What is the difference between "the majority of" "a majority of" and "majority of"? When do we use definite article with word "majority"?

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    As far as I'm aware, the article (or absence thereof) doesn't tend to affect the meaning. Can you provide examples where you believe the article (or absence thereof) is affecting the meaning? – Paul Rowe May 11 '15 at 13:59
  • In this case pretty much either article works. One might prefer one or the other in a particular context, but "rules" for that would be hard to define. – Hot Licks Jul 10 '15 at 19:42
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    Ngram shows us that a majority of "majority" users use "the majority". – Hot Licks Feb 6 '16 at 13:34
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    (a) The majority of Elbonians are right-handed. (general statement) (b1) A majority of Elbonians go dextroboping at weekends (emphasising that this is one particular subset). (b2) A majority of 22 000 was achieved. (c) _ – Edwin Ashworth Mar 7 '16 at 12:08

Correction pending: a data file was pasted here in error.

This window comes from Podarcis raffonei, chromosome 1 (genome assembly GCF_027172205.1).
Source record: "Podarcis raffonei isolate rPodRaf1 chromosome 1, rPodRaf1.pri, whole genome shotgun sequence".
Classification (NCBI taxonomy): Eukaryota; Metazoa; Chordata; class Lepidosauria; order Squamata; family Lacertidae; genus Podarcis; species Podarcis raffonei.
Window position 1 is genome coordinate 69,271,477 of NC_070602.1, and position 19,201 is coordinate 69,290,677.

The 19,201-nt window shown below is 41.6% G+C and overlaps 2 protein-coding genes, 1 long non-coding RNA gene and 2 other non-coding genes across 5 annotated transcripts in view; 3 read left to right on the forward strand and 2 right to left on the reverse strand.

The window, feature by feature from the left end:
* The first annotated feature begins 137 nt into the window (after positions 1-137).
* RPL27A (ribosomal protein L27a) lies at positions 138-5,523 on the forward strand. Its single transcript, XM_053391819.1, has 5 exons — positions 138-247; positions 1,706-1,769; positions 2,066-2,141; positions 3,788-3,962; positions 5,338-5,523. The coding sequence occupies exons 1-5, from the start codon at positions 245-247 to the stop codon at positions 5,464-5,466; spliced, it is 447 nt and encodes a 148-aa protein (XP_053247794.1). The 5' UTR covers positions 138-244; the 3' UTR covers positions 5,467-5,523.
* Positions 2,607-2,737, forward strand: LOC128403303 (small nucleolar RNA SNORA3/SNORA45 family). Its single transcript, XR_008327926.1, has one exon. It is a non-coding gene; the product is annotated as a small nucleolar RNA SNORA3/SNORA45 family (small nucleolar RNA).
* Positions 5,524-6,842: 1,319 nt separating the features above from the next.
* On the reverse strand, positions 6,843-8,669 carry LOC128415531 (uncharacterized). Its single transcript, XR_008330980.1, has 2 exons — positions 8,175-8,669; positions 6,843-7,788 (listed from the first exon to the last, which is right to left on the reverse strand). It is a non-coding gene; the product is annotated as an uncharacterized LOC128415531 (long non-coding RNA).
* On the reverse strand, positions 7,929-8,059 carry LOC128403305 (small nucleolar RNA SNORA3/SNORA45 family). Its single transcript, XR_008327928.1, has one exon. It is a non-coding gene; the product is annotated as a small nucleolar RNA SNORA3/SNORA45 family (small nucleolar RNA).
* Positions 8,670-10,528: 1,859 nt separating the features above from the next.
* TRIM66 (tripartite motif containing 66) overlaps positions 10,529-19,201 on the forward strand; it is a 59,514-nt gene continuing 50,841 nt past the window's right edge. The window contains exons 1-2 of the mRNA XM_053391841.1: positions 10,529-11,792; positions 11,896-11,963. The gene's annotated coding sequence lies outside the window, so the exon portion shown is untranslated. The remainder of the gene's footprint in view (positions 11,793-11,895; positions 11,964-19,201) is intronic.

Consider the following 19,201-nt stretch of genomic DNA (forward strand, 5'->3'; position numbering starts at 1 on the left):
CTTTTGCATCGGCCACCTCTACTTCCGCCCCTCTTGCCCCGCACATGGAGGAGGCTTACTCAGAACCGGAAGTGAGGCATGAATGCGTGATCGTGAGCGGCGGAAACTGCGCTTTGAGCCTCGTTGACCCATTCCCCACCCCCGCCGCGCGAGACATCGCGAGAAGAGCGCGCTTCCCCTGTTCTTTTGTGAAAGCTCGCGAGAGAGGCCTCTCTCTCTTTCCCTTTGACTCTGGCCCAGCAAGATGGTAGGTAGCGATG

The majority of is more correct than the others.

A majority is, by definition, 51% or more of something. So 55% and 73% are also majorities.

When you refer to a majority (I'm using a here because I'm discussing majorities of all kinds), you are referring to the fact that it is essentially the greater part of something. The means there is only one greater part, which is correct because there can't be two majorities of one thing.

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  • Actually, a majority is anything greater than 50.0000... And the only place where "the majority" is really mandated is when "majority" is being used as an adjective. – Hot Licks Jul 10 '15 at 19:42

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